[as to the article's title, I don't have a firm, paint-by-numbers answer, but I surely do have strategy… ]
An NFTRH subscriber named Joe, who is a former fund guy and current chart cranking, idea generating maniac (←said with admiration) came up with the term "bearish bulls" recently, by which he meant that a whole lot of people were looking down in the gold sector, especially heading into this week as the dreaded 'GDXJ rebalance' and then next week's FOMC loomed.
On the former, some bounce opportunities were created in oversold companies involved in the rebalance (with bearish bulls' short covering providing the accelerant) and on the latter, I very much expect the Fed to raise the Funds Rate next week; and so does the futures market. From CME Group…
As to the "bearish bulls", Joe felt that an awful lot of people who would just as soon be bullish on gold (many being former zealots recovering from the damage inflicted by unquestioning faith in the sector's seedier element, the perma-pompoms) were set up bearish. In being short-term bearish but by nature (a nature I happen to share) believing in gold's importance as a financial asset, the "bearish bulls" were by definition, weak hands from the short side.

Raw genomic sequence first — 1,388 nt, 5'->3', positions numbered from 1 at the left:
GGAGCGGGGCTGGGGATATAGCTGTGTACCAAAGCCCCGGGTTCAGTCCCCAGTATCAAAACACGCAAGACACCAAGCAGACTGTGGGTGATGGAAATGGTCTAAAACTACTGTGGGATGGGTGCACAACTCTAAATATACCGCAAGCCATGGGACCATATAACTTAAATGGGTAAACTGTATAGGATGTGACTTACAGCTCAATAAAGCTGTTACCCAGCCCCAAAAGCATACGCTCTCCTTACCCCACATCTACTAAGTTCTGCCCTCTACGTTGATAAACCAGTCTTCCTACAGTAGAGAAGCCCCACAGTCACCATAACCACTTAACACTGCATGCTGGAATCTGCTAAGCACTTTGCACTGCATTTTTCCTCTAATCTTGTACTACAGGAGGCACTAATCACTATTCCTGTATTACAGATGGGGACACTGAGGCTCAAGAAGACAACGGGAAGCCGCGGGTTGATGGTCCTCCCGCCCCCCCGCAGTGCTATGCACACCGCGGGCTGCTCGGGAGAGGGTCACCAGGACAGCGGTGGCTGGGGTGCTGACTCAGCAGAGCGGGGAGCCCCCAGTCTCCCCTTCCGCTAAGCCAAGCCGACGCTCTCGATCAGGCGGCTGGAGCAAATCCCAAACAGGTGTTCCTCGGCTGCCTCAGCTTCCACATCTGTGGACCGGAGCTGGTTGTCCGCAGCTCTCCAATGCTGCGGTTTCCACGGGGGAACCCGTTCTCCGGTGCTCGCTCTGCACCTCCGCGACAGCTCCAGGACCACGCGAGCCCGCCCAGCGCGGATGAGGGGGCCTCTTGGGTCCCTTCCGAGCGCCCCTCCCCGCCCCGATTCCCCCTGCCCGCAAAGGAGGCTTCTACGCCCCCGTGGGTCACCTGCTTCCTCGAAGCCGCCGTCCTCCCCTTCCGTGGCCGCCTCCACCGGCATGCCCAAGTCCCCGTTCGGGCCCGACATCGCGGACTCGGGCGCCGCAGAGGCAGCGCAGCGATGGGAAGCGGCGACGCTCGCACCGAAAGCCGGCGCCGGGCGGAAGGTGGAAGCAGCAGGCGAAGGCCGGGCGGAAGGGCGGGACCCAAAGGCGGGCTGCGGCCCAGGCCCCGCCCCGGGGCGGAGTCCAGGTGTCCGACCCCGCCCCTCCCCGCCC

The big bounce on Wednesday probably got the majority of those expecting a trap door plunge into the GDXJ/FOMC window to cover their shorts. But is the sector ready for prime time? Well, we have been tracking positive divergences in the technical condition of some individual stocks (NFTRH currently tracks a list of 24 individual miner and royalty charts, with more coming) and an improving macro fundamental element, in gold's constructive state vs. commodities, but have also noted that the main index technicals (we use HUI) remain in bear chains and the sector's fundamentals are not nearly all in place yet.